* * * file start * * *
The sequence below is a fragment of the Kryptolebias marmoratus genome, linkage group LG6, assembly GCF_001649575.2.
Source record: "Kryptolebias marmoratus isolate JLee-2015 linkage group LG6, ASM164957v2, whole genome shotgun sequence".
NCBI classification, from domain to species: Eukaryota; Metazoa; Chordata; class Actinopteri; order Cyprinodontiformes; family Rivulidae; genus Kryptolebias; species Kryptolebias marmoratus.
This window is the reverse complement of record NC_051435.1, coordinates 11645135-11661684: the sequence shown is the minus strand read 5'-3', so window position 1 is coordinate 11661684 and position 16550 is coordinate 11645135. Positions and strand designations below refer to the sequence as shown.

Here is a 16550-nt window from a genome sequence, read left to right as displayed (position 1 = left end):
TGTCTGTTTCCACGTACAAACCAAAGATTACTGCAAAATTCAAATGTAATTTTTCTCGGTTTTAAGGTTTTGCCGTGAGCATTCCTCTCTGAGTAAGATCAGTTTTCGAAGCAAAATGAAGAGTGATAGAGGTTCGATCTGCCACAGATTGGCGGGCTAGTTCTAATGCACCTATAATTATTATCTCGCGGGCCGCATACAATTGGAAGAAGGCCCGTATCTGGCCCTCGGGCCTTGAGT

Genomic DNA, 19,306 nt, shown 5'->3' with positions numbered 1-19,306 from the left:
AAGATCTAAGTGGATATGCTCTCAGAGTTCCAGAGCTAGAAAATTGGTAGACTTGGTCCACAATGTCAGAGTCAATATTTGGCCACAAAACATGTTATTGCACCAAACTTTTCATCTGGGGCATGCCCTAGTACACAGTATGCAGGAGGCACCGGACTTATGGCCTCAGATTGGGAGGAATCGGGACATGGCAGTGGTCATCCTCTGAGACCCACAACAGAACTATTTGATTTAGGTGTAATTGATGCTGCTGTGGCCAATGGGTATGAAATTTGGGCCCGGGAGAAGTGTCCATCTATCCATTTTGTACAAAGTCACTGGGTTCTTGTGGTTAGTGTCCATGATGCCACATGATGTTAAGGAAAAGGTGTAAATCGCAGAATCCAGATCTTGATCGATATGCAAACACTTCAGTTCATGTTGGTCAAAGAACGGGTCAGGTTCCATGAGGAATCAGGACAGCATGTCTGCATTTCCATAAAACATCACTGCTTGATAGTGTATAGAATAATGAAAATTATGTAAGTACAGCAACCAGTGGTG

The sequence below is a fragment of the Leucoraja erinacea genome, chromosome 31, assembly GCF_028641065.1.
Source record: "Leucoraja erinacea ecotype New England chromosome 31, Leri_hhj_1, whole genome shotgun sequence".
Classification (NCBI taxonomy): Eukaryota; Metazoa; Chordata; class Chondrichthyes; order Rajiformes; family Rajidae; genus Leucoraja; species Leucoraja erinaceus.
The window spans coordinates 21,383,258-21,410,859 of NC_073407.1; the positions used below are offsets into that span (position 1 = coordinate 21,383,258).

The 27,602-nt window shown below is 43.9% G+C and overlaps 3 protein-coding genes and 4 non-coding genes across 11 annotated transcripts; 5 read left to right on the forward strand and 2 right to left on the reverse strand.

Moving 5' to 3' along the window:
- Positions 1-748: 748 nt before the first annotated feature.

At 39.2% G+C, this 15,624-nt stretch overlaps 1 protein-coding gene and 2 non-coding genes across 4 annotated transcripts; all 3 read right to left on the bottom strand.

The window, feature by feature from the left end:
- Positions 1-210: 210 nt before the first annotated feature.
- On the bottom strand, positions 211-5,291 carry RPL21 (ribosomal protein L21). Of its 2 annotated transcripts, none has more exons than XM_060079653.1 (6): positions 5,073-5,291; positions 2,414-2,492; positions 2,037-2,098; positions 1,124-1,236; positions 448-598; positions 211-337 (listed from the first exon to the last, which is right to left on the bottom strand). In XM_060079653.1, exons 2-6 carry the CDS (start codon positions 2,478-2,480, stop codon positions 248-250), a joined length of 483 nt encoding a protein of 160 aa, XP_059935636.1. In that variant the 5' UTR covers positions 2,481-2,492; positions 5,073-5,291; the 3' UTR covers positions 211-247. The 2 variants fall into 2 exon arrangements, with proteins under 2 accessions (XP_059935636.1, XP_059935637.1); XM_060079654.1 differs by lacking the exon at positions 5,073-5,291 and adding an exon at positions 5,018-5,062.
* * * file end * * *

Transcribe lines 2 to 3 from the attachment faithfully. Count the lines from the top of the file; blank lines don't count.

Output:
Source record: "Kryptolebias marmoratus isolate JLee-2015 linkage group LG6, ASM164957v2, whole genome shotgun sequence".
NCBI classification, from domain to species: Eukaryota; Metazoa; Chordata; class Actinopteri; order Cyprinodontiformes; family Rivulidae; genus Kryptolebias; species Kryptolebias marmoratus.